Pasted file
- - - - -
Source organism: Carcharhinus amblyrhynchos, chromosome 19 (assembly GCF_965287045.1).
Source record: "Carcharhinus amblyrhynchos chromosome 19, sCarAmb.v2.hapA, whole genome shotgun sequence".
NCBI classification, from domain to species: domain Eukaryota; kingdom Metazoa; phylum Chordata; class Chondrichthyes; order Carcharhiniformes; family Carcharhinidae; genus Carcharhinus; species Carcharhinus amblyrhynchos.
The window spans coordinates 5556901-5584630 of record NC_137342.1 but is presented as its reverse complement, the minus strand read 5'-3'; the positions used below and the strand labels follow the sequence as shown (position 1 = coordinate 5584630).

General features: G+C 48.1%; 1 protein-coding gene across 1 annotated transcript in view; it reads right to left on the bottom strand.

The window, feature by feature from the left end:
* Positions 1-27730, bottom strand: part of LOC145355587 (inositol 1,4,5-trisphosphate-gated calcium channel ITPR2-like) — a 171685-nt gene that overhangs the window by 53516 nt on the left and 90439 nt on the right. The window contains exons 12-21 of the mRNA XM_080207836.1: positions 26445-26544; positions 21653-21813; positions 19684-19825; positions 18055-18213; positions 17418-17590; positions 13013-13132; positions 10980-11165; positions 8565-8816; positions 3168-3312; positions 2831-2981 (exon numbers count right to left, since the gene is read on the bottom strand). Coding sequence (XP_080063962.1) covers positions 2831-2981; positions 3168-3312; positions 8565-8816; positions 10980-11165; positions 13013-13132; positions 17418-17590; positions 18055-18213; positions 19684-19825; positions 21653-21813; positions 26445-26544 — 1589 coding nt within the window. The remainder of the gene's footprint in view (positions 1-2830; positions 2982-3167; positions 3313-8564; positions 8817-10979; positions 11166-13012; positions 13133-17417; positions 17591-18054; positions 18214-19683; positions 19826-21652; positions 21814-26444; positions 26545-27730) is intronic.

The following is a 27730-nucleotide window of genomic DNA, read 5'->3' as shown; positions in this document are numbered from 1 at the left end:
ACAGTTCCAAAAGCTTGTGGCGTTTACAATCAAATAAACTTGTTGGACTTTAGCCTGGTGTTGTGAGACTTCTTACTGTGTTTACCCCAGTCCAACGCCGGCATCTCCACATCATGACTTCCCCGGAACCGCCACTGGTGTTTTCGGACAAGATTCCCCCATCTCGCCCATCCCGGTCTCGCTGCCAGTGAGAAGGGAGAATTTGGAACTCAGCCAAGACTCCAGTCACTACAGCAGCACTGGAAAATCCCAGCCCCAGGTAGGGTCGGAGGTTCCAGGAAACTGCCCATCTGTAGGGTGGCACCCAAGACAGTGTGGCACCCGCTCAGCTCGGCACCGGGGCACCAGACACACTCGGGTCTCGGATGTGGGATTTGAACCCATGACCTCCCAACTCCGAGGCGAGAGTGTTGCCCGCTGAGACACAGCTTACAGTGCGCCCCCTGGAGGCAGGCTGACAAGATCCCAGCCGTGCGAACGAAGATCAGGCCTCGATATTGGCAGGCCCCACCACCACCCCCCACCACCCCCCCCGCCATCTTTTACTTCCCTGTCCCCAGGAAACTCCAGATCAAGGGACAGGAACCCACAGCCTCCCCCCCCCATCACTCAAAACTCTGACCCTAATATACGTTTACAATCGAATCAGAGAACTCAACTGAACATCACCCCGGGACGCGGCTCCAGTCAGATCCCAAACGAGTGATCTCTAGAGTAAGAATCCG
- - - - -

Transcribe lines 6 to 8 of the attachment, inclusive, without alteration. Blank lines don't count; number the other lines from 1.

The window, feature by feature from the left end:
* Positions 1-27730, bottom strand: part of LOC145355587 (inositol 1,4,5-trisphosphate-gated calcium channel ITPR2-like) — a 171685-nt gene that overhangs the window by 53516 nt on the left and 90439 nt on the right. The window contains exons 12-21 of the mRNA XM_080207836.1: positions 26445-26544; positions 21653-21813; positions 19684-19825; positions 18055-18213; positions 17418-17590; positions 13013-13132; positions 10980-11165; positions 8565-8816; positions 3168-3312; positions 2831-2981 (exon numbers count right to left, since the gene is read on the bottom strand). Coding sequence (XP_080063962.1) covers positions 2831-2981; positions 3168-3312; positions 8565-8816; positions 10980-11165; positions 13013-13132; positions 17418-17590; positions 18055-18213; positions 19684-19825; positions 21653-21813; positions 26445-26544 — 1589 coding nt within the window. The remainder of the gene's footprint in view (positions 1-2830; positions 2982-3167; positions 3313-8564; positions 8817-10979; positions 11166-13012; positions 13133-17417; positions 17591-18054; positions 18214-19683; positions 19826-21652; positions 21814-26444; positions 26545-27730) is intronic.

The following is a 27730-nucleotide window of genomic DNA, read 5'->3' as shown; positions in this document are numbered from 1 at the left end: